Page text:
• Wednesday, May 29, 2024
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Africa countries need global support to address challenges – Tinubu

Keynes, Roosevelt, and Tinubu: In search of the multiplier effect

President Bola Tinubu has said that the global community has a moral obligation to help African countries tackle myriad challenges facing the continent.

The president, therefore, called on African nations to forge partnerships that transcend borders and sectors, leveraging collective expertise, knowledge, resources, and the private sector to address the complex challenges confronting the continent, especially in the health sector.

This was the high point of his presentations at the Ministerial Executive Leadership Programme on the margins of the 37th Ordinary Session of the Assembly of Heads of State and Government of the African Union in Addis Ababa, Ethiopia, on Saturday.

Read also: The economic illiteracy at the heart of ‘Tinubunomics’

Ajuri Ngelale, the spokesperson of the president, in a statement, quoted Tinubu as saying that “Africa’s effective collaboration with the rest of the world to tackle existential health challenges is not merely a strategic choice, but a moral imperative.”

Recall that the president, was on Friday, appointed as the AU champion for human resources for health and community health delivery partnership.

The president, who was performing his first official duties in that capacity, said “the challenges confronting the continent are too complex and multifaceted for any one entity to tackle alone.

“Together, we can catalyse meaningful change and unlock new opportunities for innovation and impact in our continent. Not Africa in isolation, but a global Africa, engaged in respectful and well-considered partnerships with the rest of the world.

“Our continent still grapples with numerous health issues that require urgent attention. Infectious diseases remain a significant burden, such as malaria, HIV/AIDS, tuberculosis, and cholera, and threats of re-emerging infectious diseases that can devastate communities and entire economies. Access to essential healthcare services remains limited, especially in many rural areas, due to factors such as inadequate infrastructure, financial barriers, and more seriously, an acute shortage of trained manpower that is aggravated by workforce migration to wealthier countries.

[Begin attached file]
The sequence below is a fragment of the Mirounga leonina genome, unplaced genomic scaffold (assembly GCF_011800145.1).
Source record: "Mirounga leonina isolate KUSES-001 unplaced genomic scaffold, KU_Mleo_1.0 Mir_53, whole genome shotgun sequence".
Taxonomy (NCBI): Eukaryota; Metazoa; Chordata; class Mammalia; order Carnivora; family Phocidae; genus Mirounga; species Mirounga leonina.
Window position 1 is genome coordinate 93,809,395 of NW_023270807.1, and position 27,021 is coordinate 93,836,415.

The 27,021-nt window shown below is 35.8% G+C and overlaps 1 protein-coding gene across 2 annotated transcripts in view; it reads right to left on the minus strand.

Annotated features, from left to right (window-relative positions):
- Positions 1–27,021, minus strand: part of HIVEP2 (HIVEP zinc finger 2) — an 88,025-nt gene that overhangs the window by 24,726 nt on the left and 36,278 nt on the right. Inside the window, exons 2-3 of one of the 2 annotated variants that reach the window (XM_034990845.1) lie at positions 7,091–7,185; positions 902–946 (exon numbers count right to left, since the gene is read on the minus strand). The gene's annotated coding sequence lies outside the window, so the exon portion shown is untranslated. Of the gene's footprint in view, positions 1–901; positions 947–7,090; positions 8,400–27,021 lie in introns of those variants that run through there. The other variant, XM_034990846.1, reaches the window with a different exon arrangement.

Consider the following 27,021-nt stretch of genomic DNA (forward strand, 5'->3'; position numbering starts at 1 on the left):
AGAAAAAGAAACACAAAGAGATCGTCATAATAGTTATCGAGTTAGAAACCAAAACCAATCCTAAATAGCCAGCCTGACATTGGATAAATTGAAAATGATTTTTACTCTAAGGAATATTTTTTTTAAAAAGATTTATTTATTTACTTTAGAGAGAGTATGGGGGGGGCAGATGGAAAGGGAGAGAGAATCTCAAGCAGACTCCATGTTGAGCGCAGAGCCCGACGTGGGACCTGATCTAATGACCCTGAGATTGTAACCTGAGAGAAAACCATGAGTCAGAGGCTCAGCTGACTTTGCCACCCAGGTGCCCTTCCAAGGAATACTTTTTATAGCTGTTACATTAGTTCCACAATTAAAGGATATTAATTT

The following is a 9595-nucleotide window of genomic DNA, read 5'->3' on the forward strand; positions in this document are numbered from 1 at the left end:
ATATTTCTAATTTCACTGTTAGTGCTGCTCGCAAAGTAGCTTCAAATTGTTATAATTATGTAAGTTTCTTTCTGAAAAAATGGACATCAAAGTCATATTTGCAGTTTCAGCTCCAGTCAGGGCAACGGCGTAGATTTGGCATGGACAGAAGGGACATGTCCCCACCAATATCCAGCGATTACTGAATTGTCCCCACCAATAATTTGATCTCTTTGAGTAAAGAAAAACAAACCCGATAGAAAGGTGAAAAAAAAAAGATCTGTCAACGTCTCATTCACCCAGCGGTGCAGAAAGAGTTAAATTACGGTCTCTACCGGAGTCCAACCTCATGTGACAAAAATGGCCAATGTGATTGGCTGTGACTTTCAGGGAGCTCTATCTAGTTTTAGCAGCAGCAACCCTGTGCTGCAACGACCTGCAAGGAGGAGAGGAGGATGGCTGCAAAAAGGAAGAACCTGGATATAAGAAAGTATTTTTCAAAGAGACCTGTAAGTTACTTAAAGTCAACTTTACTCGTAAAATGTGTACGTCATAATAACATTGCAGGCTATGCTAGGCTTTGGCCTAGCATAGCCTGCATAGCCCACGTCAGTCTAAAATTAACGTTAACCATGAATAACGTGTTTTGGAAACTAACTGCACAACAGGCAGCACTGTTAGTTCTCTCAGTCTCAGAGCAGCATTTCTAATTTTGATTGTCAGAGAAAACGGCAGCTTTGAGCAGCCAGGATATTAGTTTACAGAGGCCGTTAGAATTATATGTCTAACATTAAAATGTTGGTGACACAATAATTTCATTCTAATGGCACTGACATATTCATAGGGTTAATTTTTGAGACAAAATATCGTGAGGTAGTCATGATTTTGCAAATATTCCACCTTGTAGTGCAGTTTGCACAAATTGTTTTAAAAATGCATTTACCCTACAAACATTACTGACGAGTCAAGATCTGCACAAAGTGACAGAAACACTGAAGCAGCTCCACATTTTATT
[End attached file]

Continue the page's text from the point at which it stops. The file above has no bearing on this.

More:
“Non-communicable diseases, including diabetes, cardiovascular diseases, and cancer, are on the rise in our continent, further straining healthcare systems that are already struggling to cope. There still remains the critical need to address maternal and child health, as high maternal and child mortality rates continue to claim precious lives,” he said.

Tinubu posited that addressing these challenges required a multi-faceted approach, involving robust investments in healthcare infrastructure, training, re-training, skilled manpower retention, improving access to essential medicines, and promoting preventive healthcare measures.

The president also linked the continent’s capacity to successfully address these problems with its ability to adopt a whole-of-government approach, recognising that health outcomes were intrinsically linked to a myriad of socio-economic factors.

“For instance, a healthy population is essential for a thriving economy as it leads to increased productivity and reduced healthcare costs. Similarly, education plays a crucial role in improving health outcomes by empowering individuals to make informed decisions about their health and well-being.”

He emphasised that healthcare professionals were the backbone of the healthcare system, and as such, investments must be made not only in training but also in creating conducive environments that enable healthcare professionals to thrive.

He said community health delivery must be the cornerstone of Africa’s efforts, fostering partnerships with local stakeholders and empowering individuals to take charge of their own health, adding that the true measure of the continent’s success lies in its ability to reach the most vulnerable members of its communities.

“In our quest for universal health coverage, equity must be our central guiding principle. Health disparities, rooted in socio-economic inequality, gender discrimination, geographic isolation, and other systemic injustices, demand political will and targeted interventions to address them. We must listen to the voices of marginalised communities, amplifying their concerns and aspirations as we strive to build more prosperous, just, and inclusive societies.

“In Nigeria, we are making significant efforts, aimed at enhancing healthcare accessibility, affordability, and quality for all citizens, irrespective of socio-economic standing. This initiative is driven by a multi-faceted approach focusing on strengthening leadership and governance within the health sector, optimising quality service delivery for efficiency and effectiveness.

“The Nigeria Health Sector Renewal Investment Initiative (NHSRII), which I unveiled last December, stands as a pioneering endeavour, deployed through a sector-wide approach, to improve health outcomes at scale. This initiative is strategically crafted to swiftly improve health indicators and unlock the economic potential embedded within Nigeria’s healthcare value chain. Central to its mission is the unleashing of the nation’s human capital, alongside the potential economic boon that has been long dormant in the healthcare sector. The Federal Government, under my leadership, has already signed a compact with state governments and development partners in this multi-stakeholder effort to improve health in Nigeria,” Tinubu said.

The president, therefore, urged Africa’s leaders to commit to concrete actions and policies that will drive positive change in healthcare delivery within their respective countries and regions.